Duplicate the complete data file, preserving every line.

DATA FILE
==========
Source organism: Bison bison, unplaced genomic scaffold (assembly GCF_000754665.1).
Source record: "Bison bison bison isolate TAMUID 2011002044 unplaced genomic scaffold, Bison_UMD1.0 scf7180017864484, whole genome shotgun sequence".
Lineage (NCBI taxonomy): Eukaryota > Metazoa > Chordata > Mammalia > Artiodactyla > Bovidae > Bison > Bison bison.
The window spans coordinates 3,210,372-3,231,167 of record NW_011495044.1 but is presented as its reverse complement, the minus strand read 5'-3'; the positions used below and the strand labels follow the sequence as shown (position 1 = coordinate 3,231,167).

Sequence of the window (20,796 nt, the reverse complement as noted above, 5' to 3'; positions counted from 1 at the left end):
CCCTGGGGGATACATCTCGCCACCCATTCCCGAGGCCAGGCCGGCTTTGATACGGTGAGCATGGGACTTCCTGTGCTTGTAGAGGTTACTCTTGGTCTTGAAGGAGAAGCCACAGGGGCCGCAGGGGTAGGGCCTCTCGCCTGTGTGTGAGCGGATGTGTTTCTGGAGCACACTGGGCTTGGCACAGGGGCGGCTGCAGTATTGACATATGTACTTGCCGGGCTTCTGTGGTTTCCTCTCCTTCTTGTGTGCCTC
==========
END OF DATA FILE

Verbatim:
Source organism: Bison bison, unplaced genomic scaffold (assembly GCF_000754665.1).
Source record: "Bison bison bison isolate TAMUID 2011002044 unplaced genomic scaffold, Bison_UMD1.0 scf7180017864484, whole genome shotgun sequence".
Lineage (NCBI taxonomy): Eukaryota > Metazoa > Chordata > Mammalia > Artiodactyla > Bovidae > Bison > Bison bison.
The window spans coordinates 3,210,372-3,231,167 of record NW_011495044.1 but is presented as its reverse complement, the minus strand read 5'-3'; the positions used below and the strand labels follow the sequence as shown (position 1 = coordinate 3,231,167).

Sequence of the window (20,796 nt, the reverse complement as noted above, 5' to 3'; positions counted from 1 at the left end):
CCCTGGGGGATACATCTCGCCACCCATTCCCGAGGCCAGGCCGGCTTTGATACGGTGAGCATGGGACTTCCTGTGCTTGTAGAGGTTACTCTTGGTCTTGAAGGAGAAGCCACAGGGGCCGCAGGGGTAGGGCCTCTCGCCTGTGTGTGAGCGGATGTGTTTCTGGAGCACACTGGGCTTGGCACAGGGGCGGCTGCAGTATTGACATATGTACTTGCCGGGCTTCTGTGGTTTCCTCTCCTTCTTGTGTGCCTC